The auto industry goes through cyclical ups and downs, and as a supplier of auto parts to retailers and repair-shop professionals, Dorman Products (NASDAQ:DORM) is subject to the same changing conditions that affect the entire industry. Coming into Wednesday's fourth-quarter financial report, Dorman Products had seen its stock fall despite the industry's posting a record sales year in 2015.
Some worried that an economic slowdown would reverse the fortunes of the auto industry in 2016, and pull down both Dorman and peers like Genuine Parts Company (NYSE:GPC). Dorman's results put such fears to rest, as the company posted stronger growth than most had expected. Let's take a closer look at Dorman Products, and what its latest financials say about its future prospects.
Dorman goes into overdrive
Dorman Products' fourth-quarter results showed some acceleration in its growth. Revenue jumped 18%, to $204.8 million, dramatically outpacing the 11% growth rate that most of those following the stock were looking to see. Net income jumped 17%, to $21.8 million, and after accounting for a one-time loss, adjusted earnings came in at $0.67 per share, beating the consensus forecast by $0.03 per share.
A closer look at Dorman's numbers provides some color on the headline results. The company reminded investors that about $10 million of the company's rise in sales came from the fact that revenue in the year-ago quarter was artificially low because of changes to its enterprise resource planning system. In addition, gross margins fell slightly during the quarter, and Dorman said that excess and obsolete inventory provisions were responsible for most of the decline.
Dorman did a good job of controlling cost increases in an effort to boost its bottom line. Overhead expenses climbed 14%, but despite labor cost increases and greater expenses in handling accounts receivable, Dorman's ability to keep expenses rising at a slower pace than revenues helped contribute to a boost of nearly half a percentage point in operating margins for the quarter.
CEO Matt Barton celebrated the close of a successful year for Dorman Products. "As expected, our fourth quarter sales growth rate returned to historical double-digit levels," Barton said. He further explained that, in addition to the ERP system impact, Dorman's sales "increase was due to higher sales of new products and strong product sell-through rates at most customers."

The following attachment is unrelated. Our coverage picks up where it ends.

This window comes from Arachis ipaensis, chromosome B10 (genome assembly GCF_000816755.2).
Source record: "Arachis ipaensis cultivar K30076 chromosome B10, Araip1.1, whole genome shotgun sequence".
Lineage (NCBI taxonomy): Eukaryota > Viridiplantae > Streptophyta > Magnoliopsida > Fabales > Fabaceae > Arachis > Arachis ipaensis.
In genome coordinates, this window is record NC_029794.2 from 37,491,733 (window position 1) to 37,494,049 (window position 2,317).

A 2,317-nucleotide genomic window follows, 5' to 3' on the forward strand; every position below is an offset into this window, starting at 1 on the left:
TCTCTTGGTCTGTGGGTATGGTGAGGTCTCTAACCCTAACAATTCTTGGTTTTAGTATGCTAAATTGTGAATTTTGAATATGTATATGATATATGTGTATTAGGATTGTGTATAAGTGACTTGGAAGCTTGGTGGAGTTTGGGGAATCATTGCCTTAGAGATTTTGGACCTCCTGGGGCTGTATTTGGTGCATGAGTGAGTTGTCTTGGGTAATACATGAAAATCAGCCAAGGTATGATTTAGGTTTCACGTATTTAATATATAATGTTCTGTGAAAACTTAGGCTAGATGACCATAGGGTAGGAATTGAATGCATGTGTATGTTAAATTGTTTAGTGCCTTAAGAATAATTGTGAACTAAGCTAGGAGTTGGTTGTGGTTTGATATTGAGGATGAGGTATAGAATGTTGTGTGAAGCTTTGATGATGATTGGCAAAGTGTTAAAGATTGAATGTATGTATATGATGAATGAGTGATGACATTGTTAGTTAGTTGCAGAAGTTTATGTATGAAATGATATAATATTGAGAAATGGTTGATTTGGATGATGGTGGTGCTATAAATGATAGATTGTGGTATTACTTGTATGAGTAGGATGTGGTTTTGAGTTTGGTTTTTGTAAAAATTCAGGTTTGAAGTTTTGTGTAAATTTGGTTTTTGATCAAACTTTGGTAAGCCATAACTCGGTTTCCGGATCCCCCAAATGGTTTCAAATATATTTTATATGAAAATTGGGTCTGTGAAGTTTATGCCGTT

What's driving Dorman's growth?
Dorman has continued to look for new ways to grow. The company boosted its total parts introduced during the 2015 year by 30% to more than 4,850, and almost 1,500 of those were part of Dorman's "Formerly Dealer Only" initiative. Dorman has sought to concentrate on the high-end of the auto parts market by offering proprietary products that most customers would visit a dealer -- like a Ford Motor outlet -- to obtain. Total revenue from products introduced within the past 24 months fell slightly, to 19%, reflecting Dorman's strategy of releasing products earlier in their lifecycles to extend their sale-generating capacities.
Dorman continued to show its confidence in its stock, continuing its stock repurchases during the fourth quarter. All told, spending on share buybacks in 2015 amounted to $35.7 million, and Dorman bought back almost 750,000 shares at a price of just less than $48 per share. Under its current authorization, the parts maker still has $73.9 million left to spend if it chooses.
The results were even better in light of what Genuine Parts told investors the previous day. The peer parts maker reported flat earnings from the previous year's fourth quarter, and sales for Genuine Parts' automotive group, fell 2.5% due primarily to currency-based impacts. The fact that Genuine Parts managed to overcome anticipated trouble made it all the more important for Dorman to show solid growth, and Dorman's success was quite welcome.
Dorman Products shareholders celebrated the news, sending the stock up 9% in the first hour of trading following the announcement. If Dorman can keep ahead of Genuine Parts, and demonstrate the value of its high-end products, then the payoff could be even larger for investors over the long run.